The best budget ereaders support several file formats. The EPUB format is the most popular and is supported by most ereaders as well as most libraries and online ebook stores. However, Amazon's Kindles do not and never have supported EPUB, which is one of the Kindles' few frustrating drawbacks. The various Kindle models support other popular formats, though, such as PDF, TXT, and DOC, so these devices are not completely locked into their own proprietary format, AZW. Most ereaders support PDF and a handful of other text formats and should also support a variety of image formats such as BMP, PNG, and GIF. In the past some ereaders supported audio formats, such as MP3, but audio support has fallen out of favor and none of the models we looked at support such files.

Wi-Fi is standard on newer ereaders, as it should be. Wi-Fi support makes it easy for users to find and download content directly to the device. As for storage capacity, a good low-cost ereader will have at least 1GB of useable built-in storage and some are graced with an expansion slot for a memory card. Of course, using the ereader should be intuitive, and it should run fast -- you don't want to wait 10 seconds after you turn a page for the new page to load on the screen. Finally, the best cheap ereaders boast long battery life.

Review continues below

by Michael Sweet (Google+ Profile)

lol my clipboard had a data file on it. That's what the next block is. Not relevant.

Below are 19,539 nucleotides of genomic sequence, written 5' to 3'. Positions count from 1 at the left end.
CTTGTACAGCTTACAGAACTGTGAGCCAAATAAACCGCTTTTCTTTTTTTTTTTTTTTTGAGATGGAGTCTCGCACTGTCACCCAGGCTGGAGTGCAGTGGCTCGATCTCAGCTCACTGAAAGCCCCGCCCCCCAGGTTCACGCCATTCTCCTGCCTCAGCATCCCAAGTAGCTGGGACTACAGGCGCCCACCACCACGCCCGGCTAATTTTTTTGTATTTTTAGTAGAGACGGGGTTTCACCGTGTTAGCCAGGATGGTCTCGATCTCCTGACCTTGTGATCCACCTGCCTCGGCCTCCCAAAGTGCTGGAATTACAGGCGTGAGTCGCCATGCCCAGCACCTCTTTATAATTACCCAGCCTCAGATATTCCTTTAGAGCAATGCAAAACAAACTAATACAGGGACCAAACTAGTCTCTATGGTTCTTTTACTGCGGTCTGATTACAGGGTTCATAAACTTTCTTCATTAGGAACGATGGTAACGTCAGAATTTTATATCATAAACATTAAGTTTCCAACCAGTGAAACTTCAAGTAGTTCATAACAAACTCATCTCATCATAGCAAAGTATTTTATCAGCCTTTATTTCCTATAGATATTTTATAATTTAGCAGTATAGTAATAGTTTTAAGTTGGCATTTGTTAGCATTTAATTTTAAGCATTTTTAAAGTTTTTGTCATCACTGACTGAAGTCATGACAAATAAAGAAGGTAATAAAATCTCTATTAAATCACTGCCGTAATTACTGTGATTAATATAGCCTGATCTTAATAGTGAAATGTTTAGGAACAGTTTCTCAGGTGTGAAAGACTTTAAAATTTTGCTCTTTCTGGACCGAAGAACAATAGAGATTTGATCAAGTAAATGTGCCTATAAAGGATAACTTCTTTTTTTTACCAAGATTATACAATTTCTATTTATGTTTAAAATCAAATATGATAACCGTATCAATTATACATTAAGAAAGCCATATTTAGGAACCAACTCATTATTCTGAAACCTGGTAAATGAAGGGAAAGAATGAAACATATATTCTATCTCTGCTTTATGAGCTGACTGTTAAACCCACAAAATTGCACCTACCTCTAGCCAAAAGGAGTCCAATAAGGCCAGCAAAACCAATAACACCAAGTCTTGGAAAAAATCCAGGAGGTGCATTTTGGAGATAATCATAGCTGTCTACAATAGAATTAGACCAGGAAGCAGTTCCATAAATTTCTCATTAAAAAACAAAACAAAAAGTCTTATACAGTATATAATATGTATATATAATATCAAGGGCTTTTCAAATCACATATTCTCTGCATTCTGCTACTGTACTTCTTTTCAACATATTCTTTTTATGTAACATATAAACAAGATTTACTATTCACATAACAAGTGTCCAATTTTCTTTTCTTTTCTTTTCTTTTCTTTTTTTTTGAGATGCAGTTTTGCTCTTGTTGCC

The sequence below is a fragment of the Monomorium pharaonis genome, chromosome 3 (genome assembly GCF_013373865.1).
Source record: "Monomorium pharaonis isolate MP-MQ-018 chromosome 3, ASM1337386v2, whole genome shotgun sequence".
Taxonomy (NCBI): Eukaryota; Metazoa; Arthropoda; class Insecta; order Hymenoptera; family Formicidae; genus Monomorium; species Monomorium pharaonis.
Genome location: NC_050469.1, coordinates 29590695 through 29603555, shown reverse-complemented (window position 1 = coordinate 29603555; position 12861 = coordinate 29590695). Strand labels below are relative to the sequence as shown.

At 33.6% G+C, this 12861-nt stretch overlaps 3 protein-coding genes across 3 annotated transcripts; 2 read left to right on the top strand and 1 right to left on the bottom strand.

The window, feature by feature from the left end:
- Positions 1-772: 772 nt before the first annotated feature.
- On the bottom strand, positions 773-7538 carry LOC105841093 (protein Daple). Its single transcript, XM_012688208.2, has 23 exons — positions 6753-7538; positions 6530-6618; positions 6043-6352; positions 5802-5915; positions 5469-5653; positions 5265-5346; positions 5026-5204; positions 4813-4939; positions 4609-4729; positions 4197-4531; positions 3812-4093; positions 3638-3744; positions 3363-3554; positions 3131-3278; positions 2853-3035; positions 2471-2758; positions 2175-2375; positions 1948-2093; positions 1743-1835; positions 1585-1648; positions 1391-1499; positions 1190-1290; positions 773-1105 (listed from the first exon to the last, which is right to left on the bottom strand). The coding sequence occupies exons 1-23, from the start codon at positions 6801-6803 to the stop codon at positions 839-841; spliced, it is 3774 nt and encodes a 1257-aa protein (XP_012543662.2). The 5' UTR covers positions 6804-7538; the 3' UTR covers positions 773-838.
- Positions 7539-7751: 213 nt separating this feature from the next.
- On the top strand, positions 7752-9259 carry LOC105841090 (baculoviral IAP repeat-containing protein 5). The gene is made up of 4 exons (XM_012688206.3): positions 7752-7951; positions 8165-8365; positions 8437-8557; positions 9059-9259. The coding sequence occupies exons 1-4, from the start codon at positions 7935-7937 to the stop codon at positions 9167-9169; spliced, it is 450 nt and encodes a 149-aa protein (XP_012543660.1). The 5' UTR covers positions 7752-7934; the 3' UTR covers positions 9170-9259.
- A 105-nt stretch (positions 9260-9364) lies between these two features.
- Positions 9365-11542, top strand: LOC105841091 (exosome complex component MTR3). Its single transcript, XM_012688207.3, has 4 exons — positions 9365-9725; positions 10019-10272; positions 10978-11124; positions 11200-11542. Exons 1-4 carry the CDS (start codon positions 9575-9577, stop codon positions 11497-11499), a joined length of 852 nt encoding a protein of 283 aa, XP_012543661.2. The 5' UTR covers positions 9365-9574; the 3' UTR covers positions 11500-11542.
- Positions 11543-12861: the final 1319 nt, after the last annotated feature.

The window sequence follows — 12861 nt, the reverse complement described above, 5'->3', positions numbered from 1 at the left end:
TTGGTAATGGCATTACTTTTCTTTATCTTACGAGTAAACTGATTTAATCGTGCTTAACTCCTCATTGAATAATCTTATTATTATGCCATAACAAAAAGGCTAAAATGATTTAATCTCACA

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Filed in: Amazon, Back to School, Books,

Best Cheap Ereaders

Kindle
Gold Medal

Kindle

Amazon's no-frills ereader is about as cheap as they come, as long as you don't mind the ads. It performs like a champ, and if you don't care about the absence of a built-in light, this is the best deal around.

Read Full Review and Compare Prices »
Nook Simple Touch GlowLight
Gold Medal

Nook Simple Touch GlowLight

Looking for an ereader with an integrated light? Barnes & Noble's Nook with GlowLight is the way to go. The Nook's screen is top drawer regardless, but the added feature lets users adjust the lighting to suit any environment. Overall performance is spot-on.

Read Full Review and Compare Prices »

Good Cheap Ereaders

Nook Simple Touch
Gold Medal

Nook Simple Touch

The Nook Simple Touch from Barnes & Noble is the best alternative to Amazon's Kindle. It's cheaper than the ad-free Kindle and it includes a touchscreen, which the basic Kindle does not.

Read Full Review and Compare Prices »
Sony Reader PRS-T2
Gold Medal

Sony Reader PRS-T2

The Sony Reader PRS-T2 is a perfectly capable ereader with a touchscreen but will soon exit the market. It's a good choice at a decent price as long as supplies last.

Read Full Review and Compare Prices »
 

Don't Bother

Kobo Mini

The Mini from Kobo has a few shortcomings, such as text that appears to be a shade lighter than black. The lack of a memory card slot is a letdown and some users say it occasionally lags.

Read more »

Ectaco JetBook Mini

The Jetbook Mini is a dinosaur compared to other ereaders. It has no built-in wireless support and users say converting EPUB and other files to the format the Jetbook Mini can read is a bother.

Read more »